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Life -- Origin -- Research, Chemical kinetics, RNA, Nucleotides -- Synthesis, Molecular dynamics


Origins-of-life research requires searching for a plausible transition from simple chemicals to larger macromolecules that can both hold information and catalyze their own production. We have previously shown that some group I intron ribozymes possess the ability to help synthesize other ribozyme genotypes by recombination reactions in small networks in an autocatalytic fashion. By simplifying these recombination reactions, using fluorescent anisotropy, we quantified the thermodynamic binding strength between two nucleotides of two group I intron RNA fragments for all 16 possible genotype combinations. We provide evidence that the binding strength (KD) between the 3-nucleotide internal guide sequence (IGS) of one ribozyme and its complement in another is correlated to the catalytic ability of the ribozyme. This work demonstrates that one can begin to deconstruct the thermodynamic basis of information in prebiotic RNA systems.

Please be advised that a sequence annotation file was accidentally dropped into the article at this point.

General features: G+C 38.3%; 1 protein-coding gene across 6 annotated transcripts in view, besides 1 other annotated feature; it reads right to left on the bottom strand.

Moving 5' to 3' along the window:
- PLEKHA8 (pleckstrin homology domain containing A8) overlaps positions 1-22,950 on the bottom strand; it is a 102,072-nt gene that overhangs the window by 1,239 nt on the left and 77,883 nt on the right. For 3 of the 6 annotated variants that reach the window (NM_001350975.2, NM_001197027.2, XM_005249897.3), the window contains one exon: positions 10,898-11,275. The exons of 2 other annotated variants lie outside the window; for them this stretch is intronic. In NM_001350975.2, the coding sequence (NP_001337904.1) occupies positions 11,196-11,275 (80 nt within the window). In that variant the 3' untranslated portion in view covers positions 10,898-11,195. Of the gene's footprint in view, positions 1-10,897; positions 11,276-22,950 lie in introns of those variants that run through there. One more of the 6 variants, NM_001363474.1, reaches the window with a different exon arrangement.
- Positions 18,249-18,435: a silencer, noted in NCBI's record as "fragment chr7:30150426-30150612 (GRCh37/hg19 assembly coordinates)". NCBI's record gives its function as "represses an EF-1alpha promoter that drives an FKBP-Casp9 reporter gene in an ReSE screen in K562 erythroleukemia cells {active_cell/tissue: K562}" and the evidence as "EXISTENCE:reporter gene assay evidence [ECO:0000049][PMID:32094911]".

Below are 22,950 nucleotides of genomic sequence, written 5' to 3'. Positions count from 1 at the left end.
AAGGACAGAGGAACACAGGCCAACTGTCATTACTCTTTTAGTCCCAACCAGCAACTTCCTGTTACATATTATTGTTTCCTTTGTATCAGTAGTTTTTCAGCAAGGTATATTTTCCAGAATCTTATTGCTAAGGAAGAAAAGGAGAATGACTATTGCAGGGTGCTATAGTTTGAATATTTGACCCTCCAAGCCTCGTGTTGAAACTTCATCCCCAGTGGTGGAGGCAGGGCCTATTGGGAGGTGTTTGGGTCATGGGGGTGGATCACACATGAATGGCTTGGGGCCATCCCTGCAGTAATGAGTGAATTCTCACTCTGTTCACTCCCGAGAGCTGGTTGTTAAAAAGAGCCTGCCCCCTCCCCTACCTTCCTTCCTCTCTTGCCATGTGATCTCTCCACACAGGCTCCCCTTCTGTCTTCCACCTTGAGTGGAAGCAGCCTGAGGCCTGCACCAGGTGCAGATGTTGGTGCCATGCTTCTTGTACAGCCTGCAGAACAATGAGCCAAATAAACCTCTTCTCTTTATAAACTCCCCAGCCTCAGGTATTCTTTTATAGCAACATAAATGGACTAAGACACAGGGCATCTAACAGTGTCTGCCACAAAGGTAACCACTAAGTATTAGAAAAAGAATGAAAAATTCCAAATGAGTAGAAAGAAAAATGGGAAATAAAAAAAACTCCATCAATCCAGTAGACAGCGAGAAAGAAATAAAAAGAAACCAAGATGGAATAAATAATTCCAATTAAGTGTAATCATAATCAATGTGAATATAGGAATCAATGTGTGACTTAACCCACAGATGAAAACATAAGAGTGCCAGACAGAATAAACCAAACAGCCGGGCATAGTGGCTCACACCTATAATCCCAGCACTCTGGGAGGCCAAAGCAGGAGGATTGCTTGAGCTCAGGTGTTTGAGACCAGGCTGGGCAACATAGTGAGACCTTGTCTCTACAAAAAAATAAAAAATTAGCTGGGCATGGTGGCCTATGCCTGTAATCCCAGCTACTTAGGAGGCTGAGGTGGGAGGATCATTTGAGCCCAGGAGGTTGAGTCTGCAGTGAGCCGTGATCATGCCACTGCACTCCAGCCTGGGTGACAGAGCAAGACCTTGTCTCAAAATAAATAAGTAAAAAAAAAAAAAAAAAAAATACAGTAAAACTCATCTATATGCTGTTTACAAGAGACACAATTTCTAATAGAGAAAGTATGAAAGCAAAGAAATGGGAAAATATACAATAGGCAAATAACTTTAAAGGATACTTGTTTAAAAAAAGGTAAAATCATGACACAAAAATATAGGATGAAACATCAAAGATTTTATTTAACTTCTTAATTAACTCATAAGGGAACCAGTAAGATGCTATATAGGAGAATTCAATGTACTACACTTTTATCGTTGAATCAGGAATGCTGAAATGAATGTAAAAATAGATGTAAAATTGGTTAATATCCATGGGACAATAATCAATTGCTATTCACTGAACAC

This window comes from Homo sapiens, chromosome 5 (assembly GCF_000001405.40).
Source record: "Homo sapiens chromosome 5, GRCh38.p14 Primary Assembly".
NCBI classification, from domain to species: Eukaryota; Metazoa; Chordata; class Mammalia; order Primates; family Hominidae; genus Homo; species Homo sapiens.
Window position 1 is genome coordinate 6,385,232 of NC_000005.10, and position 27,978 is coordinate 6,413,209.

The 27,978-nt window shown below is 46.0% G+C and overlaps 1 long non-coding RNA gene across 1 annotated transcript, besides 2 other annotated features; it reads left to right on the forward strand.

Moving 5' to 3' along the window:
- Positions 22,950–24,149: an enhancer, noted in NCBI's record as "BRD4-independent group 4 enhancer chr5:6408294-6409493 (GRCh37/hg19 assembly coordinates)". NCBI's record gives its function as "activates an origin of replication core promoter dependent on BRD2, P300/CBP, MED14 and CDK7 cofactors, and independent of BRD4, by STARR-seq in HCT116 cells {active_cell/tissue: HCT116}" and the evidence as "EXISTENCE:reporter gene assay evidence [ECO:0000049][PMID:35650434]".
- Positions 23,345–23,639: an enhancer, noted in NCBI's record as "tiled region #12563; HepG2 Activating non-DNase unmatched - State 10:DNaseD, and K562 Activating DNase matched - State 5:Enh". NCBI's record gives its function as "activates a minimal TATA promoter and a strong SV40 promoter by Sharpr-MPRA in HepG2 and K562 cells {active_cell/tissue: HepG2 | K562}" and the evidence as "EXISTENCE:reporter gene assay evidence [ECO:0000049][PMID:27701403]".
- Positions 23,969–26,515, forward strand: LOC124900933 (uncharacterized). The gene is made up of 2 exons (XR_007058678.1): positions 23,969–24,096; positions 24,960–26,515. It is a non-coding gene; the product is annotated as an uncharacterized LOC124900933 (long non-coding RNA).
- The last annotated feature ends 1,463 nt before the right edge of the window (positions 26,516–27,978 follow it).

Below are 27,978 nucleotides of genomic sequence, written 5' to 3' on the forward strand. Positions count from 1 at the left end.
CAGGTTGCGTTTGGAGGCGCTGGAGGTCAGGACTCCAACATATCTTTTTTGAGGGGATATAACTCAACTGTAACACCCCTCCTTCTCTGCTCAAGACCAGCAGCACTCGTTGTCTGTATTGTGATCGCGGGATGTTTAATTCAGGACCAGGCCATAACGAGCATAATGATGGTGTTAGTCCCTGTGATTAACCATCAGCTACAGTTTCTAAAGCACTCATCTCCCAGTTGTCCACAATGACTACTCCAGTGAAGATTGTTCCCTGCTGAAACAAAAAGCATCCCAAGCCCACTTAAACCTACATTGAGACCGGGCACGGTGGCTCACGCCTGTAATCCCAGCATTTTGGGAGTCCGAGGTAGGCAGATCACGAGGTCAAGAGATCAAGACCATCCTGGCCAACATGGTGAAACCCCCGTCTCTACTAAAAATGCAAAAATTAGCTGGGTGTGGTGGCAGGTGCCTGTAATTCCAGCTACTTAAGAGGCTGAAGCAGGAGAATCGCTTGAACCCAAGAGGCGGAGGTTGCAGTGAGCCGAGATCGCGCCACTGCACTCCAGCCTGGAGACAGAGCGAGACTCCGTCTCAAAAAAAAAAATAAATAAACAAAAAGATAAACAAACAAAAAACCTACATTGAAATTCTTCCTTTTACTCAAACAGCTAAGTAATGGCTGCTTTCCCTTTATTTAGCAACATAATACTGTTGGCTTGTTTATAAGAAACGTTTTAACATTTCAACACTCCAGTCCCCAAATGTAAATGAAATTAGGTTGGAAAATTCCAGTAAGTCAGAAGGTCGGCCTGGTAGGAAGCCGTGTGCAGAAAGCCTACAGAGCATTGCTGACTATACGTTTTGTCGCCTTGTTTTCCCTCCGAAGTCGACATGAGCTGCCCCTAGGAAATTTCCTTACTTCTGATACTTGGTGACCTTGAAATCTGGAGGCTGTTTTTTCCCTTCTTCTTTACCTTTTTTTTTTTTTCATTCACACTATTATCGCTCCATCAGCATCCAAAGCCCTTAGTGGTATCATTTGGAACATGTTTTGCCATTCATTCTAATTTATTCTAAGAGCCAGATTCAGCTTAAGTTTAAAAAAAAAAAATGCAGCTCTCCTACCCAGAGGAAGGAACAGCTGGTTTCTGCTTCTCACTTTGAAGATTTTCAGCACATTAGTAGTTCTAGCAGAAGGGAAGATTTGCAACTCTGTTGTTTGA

Article is based on Elizabeth Satterwhite's undergraduate honor's thesis, Ribozyme/Duplex Binding Interactions as a Thermodynamic Basis for Chemical Game Theory, located online at:

This is an open access article distributed under the Creative Commons Attribution License which permits unrestricted use, distribution, and reproduction in any medium, provided the original work is properly cited. (CC BY 4.0).



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